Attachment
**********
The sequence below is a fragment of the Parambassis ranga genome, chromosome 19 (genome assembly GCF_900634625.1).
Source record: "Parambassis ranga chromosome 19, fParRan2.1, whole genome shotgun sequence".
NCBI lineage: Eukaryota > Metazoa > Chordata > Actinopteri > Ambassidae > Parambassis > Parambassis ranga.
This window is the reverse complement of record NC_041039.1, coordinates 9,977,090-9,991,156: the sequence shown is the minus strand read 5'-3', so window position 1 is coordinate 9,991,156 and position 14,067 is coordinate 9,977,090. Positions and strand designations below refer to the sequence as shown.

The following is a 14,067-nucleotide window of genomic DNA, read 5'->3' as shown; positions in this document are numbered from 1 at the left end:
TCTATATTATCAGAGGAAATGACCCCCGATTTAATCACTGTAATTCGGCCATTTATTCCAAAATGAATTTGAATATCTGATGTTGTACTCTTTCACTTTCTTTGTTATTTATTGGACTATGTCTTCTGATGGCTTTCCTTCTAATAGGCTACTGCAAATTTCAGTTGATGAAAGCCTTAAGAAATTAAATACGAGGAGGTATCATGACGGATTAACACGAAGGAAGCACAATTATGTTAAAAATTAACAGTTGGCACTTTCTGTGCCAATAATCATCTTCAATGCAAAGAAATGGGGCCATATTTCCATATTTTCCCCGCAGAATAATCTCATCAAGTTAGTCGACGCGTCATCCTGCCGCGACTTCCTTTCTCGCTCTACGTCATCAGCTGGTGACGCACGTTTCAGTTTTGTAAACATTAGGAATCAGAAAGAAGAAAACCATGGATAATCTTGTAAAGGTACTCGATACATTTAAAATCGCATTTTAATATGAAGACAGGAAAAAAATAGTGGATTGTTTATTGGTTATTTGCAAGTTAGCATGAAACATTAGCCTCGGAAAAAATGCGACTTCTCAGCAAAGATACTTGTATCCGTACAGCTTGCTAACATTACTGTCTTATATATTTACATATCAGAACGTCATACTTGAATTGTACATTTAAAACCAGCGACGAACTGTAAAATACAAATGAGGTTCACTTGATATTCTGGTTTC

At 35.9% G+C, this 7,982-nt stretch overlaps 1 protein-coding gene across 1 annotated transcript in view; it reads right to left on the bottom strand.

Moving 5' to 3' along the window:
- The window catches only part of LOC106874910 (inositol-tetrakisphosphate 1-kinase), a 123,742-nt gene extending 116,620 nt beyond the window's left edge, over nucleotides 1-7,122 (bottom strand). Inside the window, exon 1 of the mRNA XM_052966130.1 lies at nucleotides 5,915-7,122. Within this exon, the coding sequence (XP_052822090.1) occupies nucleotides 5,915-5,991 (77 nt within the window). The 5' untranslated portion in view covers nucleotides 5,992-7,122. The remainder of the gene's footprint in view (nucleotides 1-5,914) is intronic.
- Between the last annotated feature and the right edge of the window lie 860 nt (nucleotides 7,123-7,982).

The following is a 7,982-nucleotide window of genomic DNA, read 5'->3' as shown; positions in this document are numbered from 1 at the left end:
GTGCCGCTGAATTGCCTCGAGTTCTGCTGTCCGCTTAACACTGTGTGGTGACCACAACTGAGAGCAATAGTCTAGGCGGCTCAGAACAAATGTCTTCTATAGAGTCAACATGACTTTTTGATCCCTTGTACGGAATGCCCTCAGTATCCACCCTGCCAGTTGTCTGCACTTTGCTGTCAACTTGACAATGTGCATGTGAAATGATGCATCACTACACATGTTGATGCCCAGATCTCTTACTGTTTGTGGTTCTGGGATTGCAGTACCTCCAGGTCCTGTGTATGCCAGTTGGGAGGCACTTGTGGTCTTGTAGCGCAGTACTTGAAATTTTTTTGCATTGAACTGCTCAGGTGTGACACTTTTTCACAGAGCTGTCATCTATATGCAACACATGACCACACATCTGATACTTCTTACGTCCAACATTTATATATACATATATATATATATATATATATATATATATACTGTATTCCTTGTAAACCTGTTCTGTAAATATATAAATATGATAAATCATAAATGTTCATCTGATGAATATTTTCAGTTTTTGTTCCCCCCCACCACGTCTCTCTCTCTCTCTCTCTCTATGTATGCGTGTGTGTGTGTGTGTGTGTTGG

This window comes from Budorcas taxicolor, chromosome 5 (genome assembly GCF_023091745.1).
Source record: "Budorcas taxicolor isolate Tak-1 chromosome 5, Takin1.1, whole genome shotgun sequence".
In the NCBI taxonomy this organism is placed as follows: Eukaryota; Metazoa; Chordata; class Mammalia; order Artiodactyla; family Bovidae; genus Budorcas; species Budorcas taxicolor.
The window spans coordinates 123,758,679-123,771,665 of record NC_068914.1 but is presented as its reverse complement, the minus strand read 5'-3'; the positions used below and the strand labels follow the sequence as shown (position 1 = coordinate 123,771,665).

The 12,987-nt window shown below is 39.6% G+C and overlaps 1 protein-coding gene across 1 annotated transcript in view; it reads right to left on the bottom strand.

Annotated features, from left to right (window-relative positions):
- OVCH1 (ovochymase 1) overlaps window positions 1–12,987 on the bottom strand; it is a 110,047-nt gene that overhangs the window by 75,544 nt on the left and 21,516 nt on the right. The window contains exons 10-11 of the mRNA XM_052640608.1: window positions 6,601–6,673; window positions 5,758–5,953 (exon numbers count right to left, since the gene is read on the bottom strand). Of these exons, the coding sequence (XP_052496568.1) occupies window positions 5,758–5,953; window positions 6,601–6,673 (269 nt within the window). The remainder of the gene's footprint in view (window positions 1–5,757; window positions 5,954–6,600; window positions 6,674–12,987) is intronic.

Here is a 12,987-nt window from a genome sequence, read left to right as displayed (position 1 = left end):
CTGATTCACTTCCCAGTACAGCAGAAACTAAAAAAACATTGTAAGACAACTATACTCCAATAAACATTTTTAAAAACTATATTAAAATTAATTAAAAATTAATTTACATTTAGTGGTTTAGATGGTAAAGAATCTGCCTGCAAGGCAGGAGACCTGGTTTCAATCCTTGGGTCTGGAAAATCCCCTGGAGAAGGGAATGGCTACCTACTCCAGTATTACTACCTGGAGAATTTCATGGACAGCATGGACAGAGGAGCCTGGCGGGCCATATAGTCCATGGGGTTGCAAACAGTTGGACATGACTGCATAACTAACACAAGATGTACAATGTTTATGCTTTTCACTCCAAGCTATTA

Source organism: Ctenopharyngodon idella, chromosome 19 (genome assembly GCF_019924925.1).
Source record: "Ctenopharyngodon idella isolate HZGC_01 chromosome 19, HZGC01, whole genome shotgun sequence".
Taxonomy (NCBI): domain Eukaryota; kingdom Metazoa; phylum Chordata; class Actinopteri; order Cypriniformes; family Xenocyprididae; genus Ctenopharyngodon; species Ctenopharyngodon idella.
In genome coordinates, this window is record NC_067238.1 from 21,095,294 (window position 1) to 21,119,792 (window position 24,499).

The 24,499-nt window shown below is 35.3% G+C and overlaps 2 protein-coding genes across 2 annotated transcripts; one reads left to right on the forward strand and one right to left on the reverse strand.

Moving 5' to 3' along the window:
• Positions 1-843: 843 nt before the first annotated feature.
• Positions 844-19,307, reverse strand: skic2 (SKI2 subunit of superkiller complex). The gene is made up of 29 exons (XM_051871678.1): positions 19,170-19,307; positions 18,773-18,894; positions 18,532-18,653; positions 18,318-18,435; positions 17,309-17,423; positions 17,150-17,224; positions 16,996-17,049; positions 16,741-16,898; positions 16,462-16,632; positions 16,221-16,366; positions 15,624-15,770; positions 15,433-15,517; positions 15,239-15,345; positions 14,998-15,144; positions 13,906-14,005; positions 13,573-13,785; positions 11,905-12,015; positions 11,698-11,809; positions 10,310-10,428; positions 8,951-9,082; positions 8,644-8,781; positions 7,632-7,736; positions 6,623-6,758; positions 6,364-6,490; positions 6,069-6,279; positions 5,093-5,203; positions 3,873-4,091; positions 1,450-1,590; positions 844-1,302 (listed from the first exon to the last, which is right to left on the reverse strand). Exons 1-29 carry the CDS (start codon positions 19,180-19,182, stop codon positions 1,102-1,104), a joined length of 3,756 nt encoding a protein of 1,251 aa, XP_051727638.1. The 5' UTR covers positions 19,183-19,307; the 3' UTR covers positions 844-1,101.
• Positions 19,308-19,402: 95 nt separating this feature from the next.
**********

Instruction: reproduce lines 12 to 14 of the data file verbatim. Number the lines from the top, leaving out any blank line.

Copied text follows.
GTGCCGCTGAATTGCCTCGAGTTCTGCTGTCCGCTTAACACTGTGTGGTGACCACAACTGAGAGCAATAGTCTAGGCGGCTCAGAACAAATGTCTTCTATAGAGTCAACATGACTTTTTGATCCCTTGTACGGAATGCCCTCAGTATCCACCCTGCCAGTTGTCTGCACTTTGCTGTCAACTTGACAATGTGCATGTGAAATGATGCATCACTACACATGTTGATGCCCAGATCTCTTACTGTTTGTGGTTCTGGGATTGCAGTACCTCCAGGTCCTGTGTATGCCAGTTGGGAGGCACTTGTGGTCTTGTAGCGCAGTACTTGAAATTTTTTTGCATTGAACTGCTCAGGTGTGACACTTTTTCACAGAGCTGTCATCTATATGCAACACATGACCACACATCTGATACTTCTTACGTCCAACATTTATATATACATATATATATATATATATATATATATATATACTGTATTCCTTGTAAACCTGTTCTGTAAATATATAAATATGATAAATCATAAATGTTCATCTGATGAATATTTTCAGTTTTTGTTCCCCCCCACCACGTCTCTCTCTCTCTCTCTCTCTATGTATGCGTGTGTGTGTGTGTGTGTGTTGG

This window comes from Budorcas taxicolor, chromosome 5 (genome assembly GCF_023091745.1).
Source record: "Budorcas taxicolor isolate Tak-1 chromosome 5, Takin1.1, whole genome shotgun sequence".